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The Sainte-Marguerite thermal springs

A former spa

Known since Antiquity and frequented until the French Revolution, the springs of Saint-Marguerite underwent new development in 1840 with the construction of a small 30-room spa, equipped with bathing cubicles that were supplied by a hot spring. Water catchments were built and refreshment rooms were created, sometimes in unexpected shapes, like the « grotto » at the Valois spring. In 1870, to meet growing demand, new hotels were built and visitor numbers rose rapidly to 600 per day. But this success was short-lived. The sale of the springs by auction, ordered by a court in 1889, put an end to the small Sainte-Marguerite spa.
Shortly afterwards, a new chapter began, with the sale of mineral water from the springs that supplied the former spa. Initially sold for its medicinal virtues, the water was subsequently targeted toward everyday consumption by local customers. In 1929, the site was industrialised and production increased rapidly, reaching almost 295,000 bottles in 1932. In 1995, the factory was bought by a major retailer, who built a new production unit to the east of the main road.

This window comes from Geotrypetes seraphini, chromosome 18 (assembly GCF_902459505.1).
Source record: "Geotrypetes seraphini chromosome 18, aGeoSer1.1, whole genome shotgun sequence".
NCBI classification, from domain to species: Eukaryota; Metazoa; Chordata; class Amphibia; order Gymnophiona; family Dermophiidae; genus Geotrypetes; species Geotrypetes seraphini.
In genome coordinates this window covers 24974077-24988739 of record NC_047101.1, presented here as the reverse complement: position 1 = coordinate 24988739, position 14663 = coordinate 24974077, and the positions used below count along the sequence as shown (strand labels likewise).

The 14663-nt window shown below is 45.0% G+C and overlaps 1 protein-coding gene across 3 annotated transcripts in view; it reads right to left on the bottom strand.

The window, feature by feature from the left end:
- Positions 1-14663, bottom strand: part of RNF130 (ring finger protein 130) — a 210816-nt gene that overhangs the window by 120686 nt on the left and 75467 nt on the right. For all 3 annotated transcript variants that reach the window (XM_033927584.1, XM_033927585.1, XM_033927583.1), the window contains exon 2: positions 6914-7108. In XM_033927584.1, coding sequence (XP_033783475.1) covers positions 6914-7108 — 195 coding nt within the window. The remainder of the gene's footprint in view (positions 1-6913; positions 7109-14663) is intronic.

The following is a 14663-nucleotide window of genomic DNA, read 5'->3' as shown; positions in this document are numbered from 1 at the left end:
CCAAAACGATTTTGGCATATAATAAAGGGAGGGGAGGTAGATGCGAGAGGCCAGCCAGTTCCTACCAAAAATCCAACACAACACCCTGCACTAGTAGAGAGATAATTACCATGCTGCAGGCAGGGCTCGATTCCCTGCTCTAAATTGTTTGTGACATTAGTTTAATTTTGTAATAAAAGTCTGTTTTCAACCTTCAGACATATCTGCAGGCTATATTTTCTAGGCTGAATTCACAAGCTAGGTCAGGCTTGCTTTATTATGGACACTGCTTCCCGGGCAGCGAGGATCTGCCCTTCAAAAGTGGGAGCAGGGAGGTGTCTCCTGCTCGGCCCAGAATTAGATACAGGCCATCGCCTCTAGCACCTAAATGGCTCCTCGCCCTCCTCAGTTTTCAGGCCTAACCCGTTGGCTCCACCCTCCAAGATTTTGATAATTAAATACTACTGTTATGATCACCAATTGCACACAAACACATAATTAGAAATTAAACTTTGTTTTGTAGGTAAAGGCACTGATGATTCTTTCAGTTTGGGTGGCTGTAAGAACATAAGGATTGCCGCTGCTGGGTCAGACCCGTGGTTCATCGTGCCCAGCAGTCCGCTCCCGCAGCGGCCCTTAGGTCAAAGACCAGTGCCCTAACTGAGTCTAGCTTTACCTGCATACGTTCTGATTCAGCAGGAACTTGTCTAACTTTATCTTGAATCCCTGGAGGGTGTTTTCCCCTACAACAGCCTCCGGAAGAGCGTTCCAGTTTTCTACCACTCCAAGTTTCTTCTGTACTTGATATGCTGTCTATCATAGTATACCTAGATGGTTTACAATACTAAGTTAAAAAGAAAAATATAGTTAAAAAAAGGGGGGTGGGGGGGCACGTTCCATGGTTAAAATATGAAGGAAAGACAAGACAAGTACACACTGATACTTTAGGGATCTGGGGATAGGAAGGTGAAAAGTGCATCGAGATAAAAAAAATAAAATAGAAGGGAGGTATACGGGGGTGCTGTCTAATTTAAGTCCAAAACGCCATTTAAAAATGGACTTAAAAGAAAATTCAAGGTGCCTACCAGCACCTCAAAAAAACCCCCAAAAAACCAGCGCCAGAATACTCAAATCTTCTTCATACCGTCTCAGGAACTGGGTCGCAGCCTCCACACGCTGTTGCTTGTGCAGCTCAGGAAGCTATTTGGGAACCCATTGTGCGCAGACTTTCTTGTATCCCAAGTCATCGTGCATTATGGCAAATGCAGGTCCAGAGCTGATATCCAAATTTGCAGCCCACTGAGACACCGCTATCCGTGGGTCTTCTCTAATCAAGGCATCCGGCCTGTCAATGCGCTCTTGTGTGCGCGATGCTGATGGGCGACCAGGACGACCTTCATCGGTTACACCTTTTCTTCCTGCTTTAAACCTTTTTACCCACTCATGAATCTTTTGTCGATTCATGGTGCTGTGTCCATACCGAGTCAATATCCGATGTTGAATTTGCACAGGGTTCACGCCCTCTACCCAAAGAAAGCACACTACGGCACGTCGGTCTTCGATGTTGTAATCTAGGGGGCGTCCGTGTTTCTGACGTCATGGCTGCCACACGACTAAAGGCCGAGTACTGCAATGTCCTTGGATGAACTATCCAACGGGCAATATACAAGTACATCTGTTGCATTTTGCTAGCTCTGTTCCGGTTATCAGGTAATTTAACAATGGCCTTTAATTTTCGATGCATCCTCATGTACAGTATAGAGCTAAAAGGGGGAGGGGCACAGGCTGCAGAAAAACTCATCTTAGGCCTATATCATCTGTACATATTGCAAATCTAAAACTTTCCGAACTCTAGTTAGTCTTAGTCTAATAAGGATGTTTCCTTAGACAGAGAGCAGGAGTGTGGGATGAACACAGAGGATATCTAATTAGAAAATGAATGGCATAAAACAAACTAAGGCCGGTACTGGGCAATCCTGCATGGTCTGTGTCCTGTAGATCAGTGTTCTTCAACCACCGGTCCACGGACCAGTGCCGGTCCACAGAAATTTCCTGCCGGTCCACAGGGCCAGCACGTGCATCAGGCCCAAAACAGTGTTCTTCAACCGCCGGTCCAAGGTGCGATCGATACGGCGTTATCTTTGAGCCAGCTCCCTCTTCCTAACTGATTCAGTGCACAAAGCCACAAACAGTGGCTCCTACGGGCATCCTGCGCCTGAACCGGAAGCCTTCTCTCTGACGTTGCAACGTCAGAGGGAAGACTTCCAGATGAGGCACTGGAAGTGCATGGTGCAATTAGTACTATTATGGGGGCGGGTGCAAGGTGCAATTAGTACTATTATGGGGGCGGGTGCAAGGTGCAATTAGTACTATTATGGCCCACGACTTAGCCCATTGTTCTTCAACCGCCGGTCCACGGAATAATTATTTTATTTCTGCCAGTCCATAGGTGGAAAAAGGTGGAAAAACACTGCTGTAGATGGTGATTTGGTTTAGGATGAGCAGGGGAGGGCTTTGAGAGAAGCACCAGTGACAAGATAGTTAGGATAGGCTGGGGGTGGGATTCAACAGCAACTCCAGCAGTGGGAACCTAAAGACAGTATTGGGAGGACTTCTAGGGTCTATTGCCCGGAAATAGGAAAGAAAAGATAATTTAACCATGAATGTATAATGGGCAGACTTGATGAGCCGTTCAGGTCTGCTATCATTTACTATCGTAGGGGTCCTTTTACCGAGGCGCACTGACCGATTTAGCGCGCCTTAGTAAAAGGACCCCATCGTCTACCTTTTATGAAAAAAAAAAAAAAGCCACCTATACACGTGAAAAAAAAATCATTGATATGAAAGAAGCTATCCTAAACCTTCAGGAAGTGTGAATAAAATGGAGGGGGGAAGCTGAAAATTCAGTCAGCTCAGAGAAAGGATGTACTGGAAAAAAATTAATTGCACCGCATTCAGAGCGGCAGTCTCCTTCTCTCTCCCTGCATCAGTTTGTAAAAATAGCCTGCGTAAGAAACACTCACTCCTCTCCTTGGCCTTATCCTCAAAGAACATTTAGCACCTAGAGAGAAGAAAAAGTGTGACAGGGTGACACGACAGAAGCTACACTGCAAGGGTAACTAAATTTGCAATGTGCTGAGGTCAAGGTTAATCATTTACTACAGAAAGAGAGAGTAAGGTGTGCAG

Image captions

  • View of the spa and one of the refreshment rooms, on the right
  • The spa hotel was located in the heart of a vast landscaped park planted with trees.
  • The Valois spring grotto, a favourite spot for souvenir photographs
  • At Sainte-Marguerite, a ferry used to cross the Allier river

Margot fountain

Situated 500 metres to the east of the spa site, on the old road leading to Lissac, this monumental fountain, supplied by a spring that purportedly never dries up, was once the only way for the inhabitants of Lissac to get water in times of drought.
According to tradition, Marguerite de Valois quenched her thirst there whilst walking near to Saint-Maurice.
Born in 1553, daughter of Henri II, King of France and Catherine de Médicis, and married in 1872 to Henri de Navarre, the future Henri IV, King of France, the woman later known as Queen Margot was exiled to Auvergne, to the Château d’Usson, from 1586 to 1605.

Image captions

  • Margot fountain
  • Stairs leading to the Fontaine Margot ravine
  • Portrait of Marguerite de Valois, circa 1571 (Bibliothèque Nationale de France)


More information on www.tourism.mondarverne.com